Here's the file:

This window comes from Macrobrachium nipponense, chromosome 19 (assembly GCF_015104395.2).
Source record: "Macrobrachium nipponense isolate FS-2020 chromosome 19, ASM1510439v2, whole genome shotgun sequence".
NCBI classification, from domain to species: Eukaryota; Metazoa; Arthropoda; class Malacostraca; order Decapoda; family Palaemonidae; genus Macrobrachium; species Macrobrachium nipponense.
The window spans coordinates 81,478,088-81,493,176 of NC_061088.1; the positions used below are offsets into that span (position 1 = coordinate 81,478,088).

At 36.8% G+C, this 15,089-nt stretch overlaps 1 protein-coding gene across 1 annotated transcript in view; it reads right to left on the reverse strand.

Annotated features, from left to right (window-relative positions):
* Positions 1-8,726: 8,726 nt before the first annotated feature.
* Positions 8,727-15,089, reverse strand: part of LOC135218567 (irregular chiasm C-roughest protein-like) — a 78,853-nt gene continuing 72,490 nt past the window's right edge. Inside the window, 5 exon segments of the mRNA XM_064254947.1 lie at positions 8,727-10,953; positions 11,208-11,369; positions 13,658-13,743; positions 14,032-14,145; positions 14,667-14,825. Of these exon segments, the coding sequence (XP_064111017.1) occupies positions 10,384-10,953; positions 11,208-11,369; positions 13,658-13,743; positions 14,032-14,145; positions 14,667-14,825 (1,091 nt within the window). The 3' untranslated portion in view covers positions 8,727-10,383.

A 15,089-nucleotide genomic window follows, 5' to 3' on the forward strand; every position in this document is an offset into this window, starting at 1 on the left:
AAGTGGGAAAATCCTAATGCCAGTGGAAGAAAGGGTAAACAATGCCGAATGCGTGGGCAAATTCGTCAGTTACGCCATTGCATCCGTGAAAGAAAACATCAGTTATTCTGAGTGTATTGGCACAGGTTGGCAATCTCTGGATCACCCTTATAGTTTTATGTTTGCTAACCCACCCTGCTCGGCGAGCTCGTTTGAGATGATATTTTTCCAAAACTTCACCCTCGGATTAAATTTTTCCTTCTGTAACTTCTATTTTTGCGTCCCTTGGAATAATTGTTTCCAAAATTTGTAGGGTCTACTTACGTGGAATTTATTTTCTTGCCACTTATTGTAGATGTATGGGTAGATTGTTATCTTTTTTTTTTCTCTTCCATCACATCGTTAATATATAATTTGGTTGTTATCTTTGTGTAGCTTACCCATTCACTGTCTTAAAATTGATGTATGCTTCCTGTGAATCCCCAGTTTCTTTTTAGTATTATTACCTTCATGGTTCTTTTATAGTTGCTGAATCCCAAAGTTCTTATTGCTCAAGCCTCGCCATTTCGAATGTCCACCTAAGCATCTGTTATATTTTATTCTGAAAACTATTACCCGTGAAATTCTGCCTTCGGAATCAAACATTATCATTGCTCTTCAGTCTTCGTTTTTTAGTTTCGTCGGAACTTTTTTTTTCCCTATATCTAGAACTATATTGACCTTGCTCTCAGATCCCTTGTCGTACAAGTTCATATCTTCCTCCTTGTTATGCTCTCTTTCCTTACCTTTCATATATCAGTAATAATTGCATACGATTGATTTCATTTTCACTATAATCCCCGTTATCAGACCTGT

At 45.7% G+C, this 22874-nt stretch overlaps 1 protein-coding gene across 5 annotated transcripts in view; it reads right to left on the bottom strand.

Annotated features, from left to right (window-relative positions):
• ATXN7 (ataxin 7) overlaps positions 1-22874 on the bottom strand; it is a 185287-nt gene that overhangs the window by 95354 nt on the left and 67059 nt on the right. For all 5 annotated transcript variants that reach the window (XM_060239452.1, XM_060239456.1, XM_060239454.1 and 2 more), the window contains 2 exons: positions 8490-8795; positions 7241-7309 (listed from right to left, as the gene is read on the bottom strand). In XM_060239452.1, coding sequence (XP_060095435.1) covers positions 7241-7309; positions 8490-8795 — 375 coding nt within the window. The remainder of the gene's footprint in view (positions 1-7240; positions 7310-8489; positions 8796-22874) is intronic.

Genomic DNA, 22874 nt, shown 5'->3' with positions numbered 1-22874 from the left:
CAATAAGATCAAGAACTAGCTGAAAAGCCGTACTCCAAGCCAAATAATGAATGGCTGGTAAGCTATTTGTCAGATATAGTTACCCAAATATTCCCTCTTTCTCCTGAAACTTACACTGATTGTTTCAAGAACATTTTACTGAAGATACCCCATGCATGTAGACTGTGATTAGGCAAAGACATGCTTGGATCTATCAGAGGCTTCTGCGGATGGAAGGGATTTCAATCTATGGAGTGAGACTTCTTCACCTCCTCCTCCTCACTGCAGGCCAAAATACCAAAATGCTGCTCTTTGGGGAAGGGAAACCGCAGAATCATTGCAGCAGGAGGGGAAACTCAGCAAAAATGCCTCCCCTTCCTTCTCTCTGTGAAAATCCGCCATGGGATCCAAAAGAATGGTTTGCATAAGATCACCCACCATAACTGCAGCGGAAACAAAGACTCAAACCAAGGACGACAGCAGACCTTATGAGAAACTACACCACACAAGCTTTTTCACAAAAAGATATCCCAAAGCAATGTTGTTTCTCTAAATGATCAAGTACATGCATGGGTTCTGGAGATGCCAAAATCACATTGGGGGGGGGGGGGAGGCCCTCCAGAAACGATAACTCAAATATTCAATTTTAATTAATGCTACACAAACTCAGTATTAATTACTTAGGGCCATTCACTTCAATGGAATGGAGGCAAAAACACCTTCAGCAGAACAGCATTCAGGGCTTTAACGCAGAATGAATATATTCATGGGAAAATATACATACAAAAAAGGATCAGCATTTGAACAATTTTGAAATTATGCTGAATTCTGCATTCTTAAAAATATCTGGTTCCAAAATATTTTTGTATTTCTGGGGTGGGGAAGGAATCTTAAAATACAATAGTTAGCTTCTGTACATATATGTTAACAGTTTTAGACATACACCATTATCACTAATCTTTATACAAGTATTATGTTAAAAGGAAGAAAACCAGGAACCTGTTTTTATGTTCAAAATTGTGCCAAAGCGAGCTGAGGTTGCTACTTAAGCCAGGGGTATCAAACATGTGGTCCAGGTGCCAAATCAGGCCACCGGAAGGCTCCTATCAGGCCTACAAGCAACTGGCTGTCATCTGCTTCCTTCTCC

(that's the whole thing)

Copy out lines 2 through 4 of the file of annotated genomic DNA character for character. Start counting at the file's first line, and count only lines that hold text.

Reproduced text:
Source record: "Macrobrachium nipponense isolate FS-2020 chromosome 19, ASM1510439v2, whole genome shotgun sequence".
NCBI classification, from domain to species: Eukaryota; Metazoa; Arthropoda; class Malacostraca; order Decapoda; family Palaemonidae; genus Macrobrachium; species Macrobrachium nipponense.
The window spans coordinates 81,478,088-81,493,176 of NC_061088.1; the positions used below are offsets into that span (position 1 = coordinate 81,478,088).